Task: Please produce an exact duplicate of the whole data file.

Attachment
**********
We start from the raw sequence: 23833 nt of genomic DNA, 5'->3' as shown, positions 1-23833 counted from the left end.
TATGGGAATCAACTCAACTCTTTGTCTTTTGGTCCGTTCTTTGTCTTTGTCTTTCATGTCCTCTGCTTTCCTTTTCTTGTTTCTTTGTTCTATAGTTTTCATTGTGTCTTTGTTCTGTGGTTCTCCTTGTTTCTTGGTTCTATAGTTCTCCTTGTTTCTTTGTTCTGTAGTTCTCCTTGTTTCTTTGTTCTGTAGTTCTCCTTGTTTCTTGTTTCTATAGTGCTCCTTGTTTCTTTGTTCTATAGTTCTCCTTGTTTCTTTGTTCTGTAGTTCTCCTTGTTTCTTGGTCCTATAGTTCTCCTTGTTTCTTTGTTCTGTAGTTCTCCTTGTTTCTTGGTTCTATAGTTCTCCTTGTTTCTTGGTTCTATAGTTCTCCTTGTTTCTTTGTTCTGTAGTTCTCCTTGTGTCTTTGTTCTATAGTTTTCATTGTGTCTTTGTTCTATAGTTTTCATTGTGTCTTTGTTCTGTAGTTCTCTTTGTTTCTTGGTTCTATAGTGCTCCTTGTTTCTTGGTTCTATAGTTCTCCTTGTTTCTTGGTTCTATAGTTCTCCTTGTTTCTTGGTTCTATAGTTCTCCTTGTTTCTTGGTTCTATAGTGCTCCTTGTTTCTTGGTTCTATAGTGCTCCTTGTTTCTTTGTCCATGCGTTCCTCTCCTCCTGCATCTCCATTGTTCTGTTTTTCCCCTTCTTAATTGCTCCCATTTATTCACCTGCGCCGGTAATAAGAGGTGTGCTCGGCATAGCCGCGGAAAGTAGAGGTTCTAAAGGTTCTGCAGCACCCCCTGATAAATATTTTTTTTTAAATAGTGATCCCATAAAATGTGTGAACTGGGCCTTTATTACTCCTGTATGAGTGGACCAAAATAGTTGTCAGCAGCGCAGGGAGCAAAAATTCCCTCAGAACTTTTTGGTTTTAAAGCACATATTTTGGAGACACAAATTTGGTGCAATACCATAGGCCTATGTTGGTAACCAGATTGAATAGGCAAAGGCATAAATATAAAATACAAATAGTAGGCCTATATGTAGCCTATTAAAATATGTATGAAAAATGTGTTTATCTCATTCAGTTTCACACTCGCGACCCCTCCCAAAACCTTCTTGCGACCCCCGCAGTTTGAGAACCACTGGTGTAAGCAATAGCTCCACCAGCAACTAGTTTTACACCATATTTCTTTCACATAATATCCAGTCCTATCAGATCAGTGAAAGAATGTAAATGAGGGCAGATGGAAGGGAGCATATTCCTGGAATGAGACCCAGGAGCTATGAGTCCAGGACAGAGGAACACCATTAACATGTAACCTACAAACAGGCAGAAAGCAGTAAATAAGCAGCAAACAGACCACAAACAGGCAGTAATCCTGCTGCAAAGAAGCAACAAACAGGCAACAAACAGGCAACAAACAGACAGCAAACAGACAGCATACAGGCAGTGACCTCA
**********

We start from the raw sequence: 23833 nt of genomic DNA, 5'->3' as shown, positions 1-23833 counted from the left end.
TATGGGAATCAACTCAACTCTTTGTCTTTTGGTCCGTTCTTTGTCTTTGTCTTTCATGTCCTCTGCTTTCCTTTTCTTGTTTCTTTGTTCTATAGTTTTCATTGTGTCTTTGTTCTGTGGTTCTCCTTGTTTCTTGGTTCTATAGTTCTCCTTGTTTCTTTGTTCTGTAGTTCTCCTTGTTTCTTTGTTCTGTAGTTCTCCTTGTTTCTTGTTTCTATAGTGCTCCTTGTTTCTTTGTTCTATAGTTCTCCTTGTTTCTTTGTTCTGTAGTTCTCCTTGTTTCTTGGTCCTATAGTTCTCCTTGTTTCTTTGTTCTGTAGTTCTCCTTGTTTCTTGGTTCTATAGTTCTCCTTGTTTCTTGGTTCTATAGTTCTCCTTGTTTCTTTGTTCTGTAGTTCTCCTTGTGTCTTTGTTCTATAGTTTTCATTGTGTCTTTGTTCTATAGTTTTCATTGTGTCTTTGTTCTGTAGTTCTCTTTGTTTCTTGGTTCTATAGTGCTCCTTGTTTCTTGGTTCTATAGTTCTCCTTGTTTCTTGGTTCTATAGTTCTCCTTGTTTCTTGGTTCTATAGTTCTCCTTGTTTCTTGGTTCTATAGTGCTCCTTGTTTCTTGGTTCTATAGTGCTCCTTGTTTCTTTGTCCATGCGTTCCTCTCCTCCTGCATCTCCATTGTTCTGTTTTTCCCCTTCTTAATTGCTCCCATTTATTCACCTGCGCCGGTAATAAGAGGTGTGCTCGGCATAGCCGCGGAAAGTAGAGGTTCTAAAGGTTCTGCAGCACCCCCTGATAAATATTTTTTTTTAAATAGTGATCCCATAAAATGTGTGAACTGGGCCTTTATTACTCCTGTATGAGTGGACCAAAATAGTTGTCAGCAGCGCAGGGAGCAAAAATTCCCTCAGAACTTTTTGGTTTTAAAGCACATATTTTGGAGACACAAATTTGGTGCAATACCATAGGCCTATGTTGGTAACCAGATTGAATAGGCAAAGGCATAAATATAAAATACAAATAGTAGGCCTATATGTAGCCTATTAAAATATGTATGAAAAATGTGTTTATCTCATTCAGTTTCACACTCGCGACCCCTCCCAAAACCTTCTTGCGACCCCCGCAGTTTGAGAACCACTGGTGTAAGCAATAGCTCCACCAGCAACTAGTTTTACACCATATTTCTTTCACATAATATCCAGTCCTATCAGATCAGTGAAAGAATGTAAATGAGGGCAGATGGAAGGGAGCATATTCCTGGAATGAGACCCAGGAGCTATGAGTCCAGGACAGAGGAACACCATTAACATGTAACCTACAAACAGGCAGAAAGCAGTAAATAAGCAGCAAACAGACCACAAACAGGCAGTAATCCTGCTGCAAAGAAGCAACAAACAGGCAACAAACAGGCAACAAACAGACAGCAAACAGACAGCATACAGGCAGTGACCTCA